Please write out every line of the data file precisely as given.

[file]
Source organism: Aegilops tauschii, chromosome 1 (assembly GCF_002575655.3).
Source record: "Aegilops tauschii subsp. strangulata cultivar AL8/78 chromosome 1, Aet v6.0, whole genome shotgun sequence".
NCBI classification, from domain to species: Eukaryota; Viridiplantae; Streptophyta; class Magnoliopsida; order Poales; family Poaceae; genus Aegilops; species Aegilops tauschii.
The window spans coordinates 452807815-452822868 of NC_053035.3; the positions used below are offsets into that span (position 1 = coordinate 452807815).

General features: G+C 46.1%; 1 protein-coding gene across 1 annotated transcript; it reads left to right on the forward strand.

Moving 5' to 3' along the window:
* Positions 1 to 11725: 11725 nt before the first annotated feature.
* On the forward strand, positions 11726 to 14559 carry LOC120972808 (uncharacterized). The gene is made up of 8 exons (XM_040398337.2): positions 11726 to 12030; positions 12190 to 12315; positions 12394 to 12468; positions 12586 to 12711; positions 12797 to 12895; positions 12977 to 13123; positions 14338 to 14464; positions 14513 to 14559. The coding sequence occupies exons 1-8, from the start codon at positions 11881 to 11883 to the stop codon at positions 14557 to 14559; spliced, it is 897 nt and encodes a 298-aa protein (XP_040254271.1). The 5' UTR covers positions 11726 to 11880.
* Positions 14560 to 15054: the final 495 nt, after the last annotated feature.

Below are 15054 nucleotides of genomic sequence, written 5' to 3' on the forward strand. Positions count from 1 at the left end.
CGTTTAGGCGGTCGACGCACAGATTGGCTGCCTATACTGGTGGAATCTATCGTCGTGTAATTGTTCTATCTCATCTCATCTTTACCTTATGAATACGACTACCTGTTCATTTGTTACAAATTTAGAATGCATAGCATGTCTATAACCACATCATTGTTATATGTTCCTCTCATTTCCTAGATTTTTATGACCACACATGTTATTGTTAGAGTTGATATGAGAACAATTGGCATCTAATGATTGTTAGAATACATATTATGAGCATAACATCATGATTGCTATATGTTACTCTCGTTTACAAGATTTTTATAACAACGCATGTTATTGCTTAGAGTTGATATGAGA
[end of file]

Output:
Source organism: Aegilops tauschii, chromosome 1 (assembly GCF_002575655.3).
Source record: "Aegilops tauschii subsp. strangulata cultivar AL8/78 chromosome 1, Aet v6.0, whole genome shotgun sequence".
NCBI classification, from domain to species: Eukaryota; Viridiplantae; Streptophyta; class Magnoliopsida; order Poales; family Poaceae; genus Aegilops; species Aegilops tauschii.
The window spans coordinates 452807815-452822868 of NC_053035.3; the positions used below are offsets into that span (position 1 = coordinate 452807815).

General features: G+C 46.1%; 1 protein-coding gene across 1 annotated transcript; it reads left to right on the forward strand.

Moving 5' to 3' along the window:
* Positions 1 to 11725: 11725 nt before the first annotated feature.
* On the forward strand, positions 11726 to 14559 carry LOC120972808 (uncharacterized). The gene is made up of 8 exons (XM_040398337.2): positions 11726 to 12030; positions 12190 to 12315; positions 12394 to 12468; positions 12586 to 12711; positions 12797 to 12895; positions 12977 to 13123; positions 14338 to 14464; positions 14513 to 14559. The coding sequence occupies exons 1-8, from the start codon at positions 11881 to 11883 to the stop codon at positions 14557 to 14559; spliced, it is 897 nt and encodes a 298-aa protein (XP_040254271.1). The 5' UTR covers positions 11726 to 11880.
* Positions 14560 to 15054: the final 495 nt, after the last annotated feature.

Below are 15054 nucleotides of genomic sequence, written 5' to 3' on the forward strand. Positions count from 1 at the left end.
CGTTTAGGCGGTCGACGCACAGATTGGCTGCCTATACTGGTGGAATCTATCGTCGTGTAATTGTTCTATCTCATCTCATCTTTACCTTATGAATACGACTACCTGTTCATTTGTTACAAATTTAGAATGCATAGCATGTCTATAACCACATCATTGTTATATGTTCCTCTCATTTCCTAGATTTTTATGACCACACATGTTATTGTTAGAGTTGATATGAGAACAATTGGCATCTAATGATTGTTAGAATACATATTATGAGCATAACATCATGATTGCTATATGTTACTCTCGTTTACAAGATTTTTATAACAACGCATGTTATTGCTTAGAGTTGATATGAGA